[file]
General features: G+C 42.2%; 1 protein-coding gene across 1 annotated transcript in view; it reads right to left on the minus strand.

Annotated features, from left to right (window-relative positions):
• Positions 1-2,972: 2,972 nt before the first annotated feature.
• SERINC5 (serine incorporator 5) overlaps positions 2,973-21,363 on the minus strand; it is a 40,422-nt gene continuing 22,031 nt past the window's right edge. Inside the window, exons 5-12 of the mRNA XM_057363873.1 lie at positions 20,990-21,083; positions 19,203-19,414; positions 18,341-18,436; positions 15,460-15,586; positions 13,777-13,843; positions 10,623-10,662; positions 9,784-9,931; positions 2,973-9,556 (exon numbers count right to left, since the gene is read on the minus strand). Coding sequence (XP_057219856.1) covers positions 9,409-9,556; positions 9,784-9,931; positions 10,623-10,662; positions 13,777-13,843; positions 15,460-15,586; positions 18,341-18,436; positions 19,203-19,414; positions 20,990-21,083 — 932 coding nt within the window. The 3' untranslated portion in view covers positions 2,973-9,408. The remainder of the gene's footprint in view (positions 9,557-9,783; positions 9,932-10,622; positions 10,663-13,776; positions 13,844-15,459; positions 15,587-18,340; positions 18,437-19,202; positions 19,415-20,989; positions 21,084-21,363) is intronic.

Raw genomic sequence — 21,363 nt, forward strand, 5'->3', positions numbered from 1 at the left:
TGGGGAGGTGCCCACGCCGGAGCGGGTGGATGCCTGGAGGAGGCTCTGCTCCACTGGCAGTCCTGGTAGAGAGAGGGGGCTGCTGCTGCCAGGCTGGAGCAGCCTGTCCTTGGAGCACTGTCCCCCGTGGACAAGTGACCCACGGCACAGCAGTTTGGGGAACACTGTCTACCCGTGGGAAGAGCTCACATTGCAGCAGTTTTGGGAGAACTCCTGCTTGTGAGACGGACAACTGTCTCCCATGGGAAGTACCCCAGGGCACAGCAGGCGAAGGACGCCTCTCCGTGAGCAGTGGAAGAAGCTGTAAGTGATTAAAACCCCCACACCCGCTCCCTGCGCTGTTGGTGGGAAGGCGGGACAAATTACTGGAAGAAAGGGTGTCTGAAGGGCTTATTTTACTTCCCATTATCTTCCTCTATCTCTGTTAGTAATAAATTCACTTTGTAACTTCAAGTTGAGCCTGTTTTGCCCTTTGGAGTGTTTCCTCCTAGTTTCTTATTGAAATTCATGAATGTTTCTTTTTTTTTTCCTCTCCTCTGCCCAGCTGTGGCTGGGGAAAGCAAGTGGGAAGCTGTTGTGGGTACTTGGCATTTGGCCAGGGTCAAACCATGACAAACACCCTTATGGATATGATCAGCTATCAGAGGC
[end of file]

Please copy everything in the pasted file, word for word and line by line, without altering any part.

General features: G+C 42.2%; 1 protein-coding gene across 1 annotated transcript in view; it reads right to left on the minus strand.

Annotated features, from left to right (window-relative positions):
• Positions 1-2,972: 2,972 nt before the first annotated feature.
• SERINC5 (serine incorporator 5) overlaps positions 2,973-21,363 on the minus strand; it is a 40,422-nt gene continuing 22,031 nt past the window's right edge. Inside the window, exons 5-12 of the mRNA XM_057363873.1 lie at positions 20,990-21,083; positions 19,203-19,414; positions 18,341-18,436; positions 15,460-15,586; positions 13,777-13,843; positions 10,623-10,662; positions 9,784-9,931; positions 2,973-9,556 (exon numbers count right to left, since the gene is read on the minus strand). Coding sequence (XP_057219856.1) covers positions 9,409-9,556; positions 9,784-9,931; positions 10,623-10,662; positions 13,777-13,843; positions 15,460-15,586; positions 18,341-18,436; positions 19,203-19,414; positions 20,990-21,083 — 932 coding nt within the window. The 3' untranslated portion in view covers positions 2,973-9,408. The remainder of the gene's footprint in view (positions 9,557-9,783; positions 9,932-10,622; positions 10,663-13,776; positions 13,844-15,459; positions 15,587-18,340; positions 18,437-19,202; positions 19,415-20,989; positions 21,084-21,363) is intronic.

Raw genomic sequence — 21,363 nt, forward strand, 5'->3', positions numbered from 1 at the left:
TGGGGAGGTGCCCACGCCGGAGCGGGTGGATGCCTGGAGGAGGCTCTGCTCCACTGGCAGTCCTGGTAGAGAGAGGGGGCTGCTGCTGCCAGGCTGGAGCAGCCTGTCCTTGGAGCACTGTCCCCCGTGGACAAGTGACCCACGGCACAGCAGTTTGGGGAACACTGTCTACCCGTGGGAAGAGCTCACATTGCAGCAGTTTTGGGAGAACTCCTGCTTGTGAGACGGACAACTGTCTCCCATGGGAAGTACCCCAGGGCACAGCAGGCGAAGGACGCCTCTCCGTGAGCAGTGGAAGAAGCTGTAAGTGATTAAAACCCCCACACCCGCTCCCTGCGCTGTTGGTGGGAAGGCGGGACAAATTACTGGAAGAAAGGGTGTCTGAAGGGCTTATTTTACTTCCCATTATCTTCCTCTATCTCTGTTAGTAATAAATTCACTTTGTAACTTCAAGTTGAGCCTGTTTTGCCCTTTGGAGTGTTTCCTCCTAGTTTCTTATTGAAATTCATGAATGTTTCTTTTTTTTTTCCTCTCCTCTGCCCAGCTGTGGCTGGGGAAAGCAAGTGGGAAGCTGTTGTGGGTACTTGGCATTTGGCCAGGGTCAAACCATGACAAACACCCTTATGGATATGATCAGCTATCAGAGGC